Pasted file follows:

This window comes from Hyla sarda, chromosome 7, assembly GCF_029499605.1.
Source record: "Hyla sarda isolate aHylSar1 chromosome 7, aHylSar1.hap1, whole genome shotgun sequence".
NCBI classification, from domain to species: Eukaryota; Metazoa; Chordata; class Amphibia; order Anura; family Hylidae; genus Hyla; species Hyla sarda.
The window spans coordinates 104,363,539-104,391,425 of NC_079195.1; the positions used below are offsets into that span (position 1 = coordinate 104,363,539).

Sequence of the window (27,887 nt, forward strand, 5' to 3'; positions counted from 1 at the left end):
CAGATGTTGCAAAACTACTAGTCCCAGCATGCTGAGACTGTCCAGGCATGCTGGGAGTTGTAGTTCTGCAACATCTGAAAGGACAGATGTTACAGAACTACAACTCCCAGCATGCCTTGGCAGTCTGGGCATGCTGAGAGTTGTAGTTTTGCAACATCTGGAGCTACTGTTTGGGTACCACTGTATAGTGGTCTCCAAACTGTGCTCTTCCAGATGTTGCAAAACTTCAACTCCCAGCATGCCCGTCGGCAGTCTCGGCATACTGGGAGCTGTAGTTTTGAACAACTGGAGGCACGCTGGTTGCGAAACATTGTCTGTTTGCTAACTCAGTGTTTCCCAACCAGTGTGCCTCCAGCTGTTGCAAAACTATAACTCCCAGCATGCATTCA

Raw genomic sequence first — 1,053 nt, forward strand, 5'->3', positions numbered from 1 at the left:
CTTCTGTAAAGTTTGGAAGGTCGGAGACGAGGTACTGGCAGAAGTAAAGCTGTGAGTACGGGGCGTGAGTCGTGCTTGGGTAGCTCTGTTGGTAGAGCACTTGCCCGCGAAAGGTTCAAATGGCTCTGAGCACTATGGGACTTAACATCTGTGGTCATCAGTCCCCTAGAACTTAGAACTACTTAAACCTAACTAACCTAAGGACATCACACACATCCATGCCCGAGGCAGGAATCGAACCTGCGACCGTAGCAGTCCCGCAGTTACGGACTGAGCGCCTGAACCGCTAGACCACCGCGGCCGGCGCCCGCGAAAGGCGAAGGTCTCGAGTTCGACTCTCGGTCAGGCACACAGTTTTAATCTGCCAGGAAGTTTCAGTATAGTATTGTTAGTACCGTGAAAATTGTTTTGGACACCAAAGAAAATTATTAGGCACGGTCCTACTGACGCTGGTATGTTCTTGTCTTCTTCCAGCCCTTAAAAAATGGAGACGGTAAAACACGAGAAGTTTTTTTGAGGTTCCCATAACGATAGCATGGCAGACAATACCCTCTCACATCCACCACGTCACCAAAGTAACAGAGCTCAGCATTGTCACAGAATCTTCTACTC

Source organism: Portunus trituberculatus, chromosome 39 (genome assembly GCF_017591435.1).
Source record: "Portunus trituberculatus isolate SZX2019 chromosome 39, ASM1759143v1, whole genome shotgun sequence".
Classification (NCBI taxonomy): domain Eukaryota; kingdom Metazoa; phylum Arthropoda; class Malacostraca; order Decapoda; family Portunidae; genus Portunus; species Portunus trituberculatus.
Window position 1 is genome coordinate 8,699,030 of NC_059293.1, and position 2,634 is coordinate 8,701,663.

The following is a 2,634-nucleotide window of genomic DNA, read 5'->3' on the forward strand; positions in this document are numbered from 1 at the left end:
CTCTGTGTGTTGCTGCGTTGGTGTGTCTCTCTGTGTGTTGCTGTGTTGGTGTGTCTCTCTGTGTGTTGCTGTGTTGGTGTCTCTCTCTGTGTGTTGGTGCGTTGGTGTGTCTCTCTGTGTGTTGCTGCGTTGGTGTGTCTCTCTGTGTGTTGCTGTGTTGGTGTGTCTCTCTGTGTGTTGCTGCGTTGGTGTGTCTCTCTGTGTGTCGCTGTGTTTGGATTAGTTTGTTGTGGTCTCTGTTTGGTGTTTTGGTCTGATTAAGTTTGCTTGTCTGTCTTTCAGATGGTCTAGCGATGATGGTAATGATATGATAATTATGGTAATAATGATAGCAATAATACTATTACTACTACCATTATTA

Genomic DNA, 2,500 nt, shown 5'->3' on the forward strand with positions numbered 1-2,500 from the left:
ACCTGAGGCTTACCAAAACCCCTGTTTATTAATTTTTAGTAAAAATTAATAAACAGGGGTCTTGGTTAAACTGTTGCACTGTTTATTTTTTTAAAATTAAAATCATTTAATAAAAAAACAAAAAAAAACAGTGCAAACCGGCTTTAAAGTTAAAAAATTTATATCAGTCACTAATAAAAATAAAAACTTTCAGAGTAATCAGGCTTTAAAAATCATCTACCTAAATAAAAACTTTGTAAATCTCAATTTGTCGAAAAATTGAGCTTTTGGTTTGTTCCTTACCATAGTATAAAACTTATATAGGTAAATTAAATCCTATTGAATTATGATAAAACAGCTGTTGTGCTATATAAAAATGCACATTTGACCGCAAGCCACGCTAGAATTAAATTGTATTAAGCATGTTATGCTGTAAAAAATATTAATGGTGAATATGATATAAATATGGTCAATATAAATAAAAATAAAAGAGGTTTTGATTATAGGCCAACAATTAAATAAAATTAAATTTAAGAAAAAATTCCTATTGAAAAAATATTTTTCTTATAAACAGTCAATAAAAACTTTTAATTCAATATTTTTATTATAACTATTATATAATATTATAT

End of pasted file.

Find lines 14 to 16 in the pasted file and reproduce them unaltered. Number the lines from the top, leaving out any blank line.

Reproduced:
CTCTGTGTGTTGCTGCGTTGGTGTGTCTCTCTGTGTGTTGCTGTGTTGGTGTGTCTCTCTGTGTGTTGCTGTGTTGGTGTCTCTCTCTGTGTGTTGGTGCGTTGGTGTGTCTCTCTGTGTGTTGCTGCGTTGGTGTGTCTCTCTGTGTGTTGCTGTGTTGGTGTGTCTCTCTGTGTGTTGCTGCGTTGGTGTGTCTCTCTGTGTGTCGCTGTGTTTGGATTAGTTTGTTGTGGTCTCTGTTTGGTGTTTTGGTCTGATTAAGTTTGCTTGTCTGTCTTTCAGATGGTCTAGCGATGATGGTAATGATATGATAATTATGGTAATAATGATAGCAATAATACTATTACTACTACCATTATTA

Genomic DNA, 2,500 nt, shown 5'->3' on the forward strand with positions numbered 1-2,500 from the left:
ACCTGAGGCTTACCAAAACCCCTGTTTATTAATTTTTAGTAAAAATTAATAAACAGGGGTCTTGGTTAAACTGTTGCACTGTTTATTTTTTTAAAATTAAAATCATTTAATAAAAAAACAAAAAAAAACAGTGCAAACCGGCTTTAAAGTTAAAAAATTTATATCAGTCACTAATAAAAATAAAAACTTTCAGAGTAATCAGGCTTTAAAAATCATCTACCTAAATAAAAACTTTGTAAATCTCAATTTGTCGAAAAATTGAGCTTTTGGTTTGTTCCTTACCATAGTATAAAACTTATATAGGTAAATTAAATCCTATTGAATTATGATAAAACAGCTGTTGTGCTATATAAAAATGCACATTTGACCGCAAGCCACGCTAGAATTAAATTGTATTAAGCATGTTATGCTGTAAAAAATATTAATGGTGAATATGATATAAATATGGTCAATATAAATAAAAATAAAAGAGGTTTTGATTATAGGCCAACAATTAAATAAAATTAAATTTAAGAAAAAATTCCTATTGAAAAAATATTTTTCTTATAAACAGTCAATAAAAACTTTTAATTCAATATTTTTATTATAACTATTATATAATATTATAT